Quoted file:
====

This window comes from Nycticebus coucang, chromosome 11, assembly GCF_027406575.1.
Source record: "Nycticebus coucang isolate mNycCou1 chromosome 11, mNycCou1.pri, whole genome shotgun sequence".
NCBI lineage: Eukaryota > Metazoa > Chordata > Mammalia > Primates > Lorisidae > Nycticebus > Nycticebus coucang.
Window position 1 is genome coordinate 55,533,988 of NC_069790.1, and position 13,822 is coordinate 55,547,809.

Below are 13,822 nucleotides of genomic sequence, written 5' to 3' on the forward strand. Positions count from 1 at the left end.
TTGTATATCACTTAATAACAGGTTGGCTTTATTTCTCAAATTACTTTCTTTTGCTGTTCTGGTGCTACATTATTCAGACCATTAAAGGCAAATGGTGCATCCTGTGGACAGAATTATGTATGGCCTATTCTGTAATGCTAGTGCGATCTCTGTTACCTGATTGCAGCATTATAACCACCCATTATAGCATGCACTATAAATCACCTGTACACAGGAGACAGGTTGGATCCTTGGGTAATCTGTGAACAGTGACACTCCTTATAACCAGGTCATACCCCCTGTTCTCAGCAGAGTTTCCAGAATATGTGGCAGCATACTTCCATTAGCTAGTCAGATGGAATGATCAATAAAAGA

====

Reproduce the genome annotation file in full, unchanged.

This window comes from Nycticebus coucang, chromosome 11, assembly GCF_027406575.1.
Source record: "Nycticebus coucang isolate mNycCou1 chromosome 11, mNycCou1.pri, whole genome shotgun sequence".
NCBI lineage: Eukaryota > Metazoa > Chordata > Mammalia > Primates > Lorisidae > Nycticebus > Nycticebus coucang.
Window position 1 is genome coordinate 55,533,988 of NC_069790.1, and position 13,822 is coordinate 55,547,809.

Below are 13,822 nucleotides of genomic sequence, written 5' to 3' on the forward strand. Positions count from 1 at the left end.
TTGTATATCACTTAATAACAGGTTGGCTTTATTTCTCAAATTACTTTCTTTTGCTGTTCTGGTGCTACATTATTCAGACCATTAAAGGCAAATGGTGCATCCTGTGGACAGAATTATGTATGGCCTATTCTGTAATGCTAGTGCGATCTCTGTTACCTGATTGCAGCATTATAACCACCCATTATAGCATGCACTATAAATCACCTGTACACAGGAGACAGGTTGGATCCTTGGGTAATCTGTGAACAGTGACACTCCTTATAACCAGGTCATACCCCCTGTTCTCAGCAGAGTTTCCAGAATATGTGGCAGCATACTTCCATTAGCTAGTCAGATGGAATGATCAATAAAAGA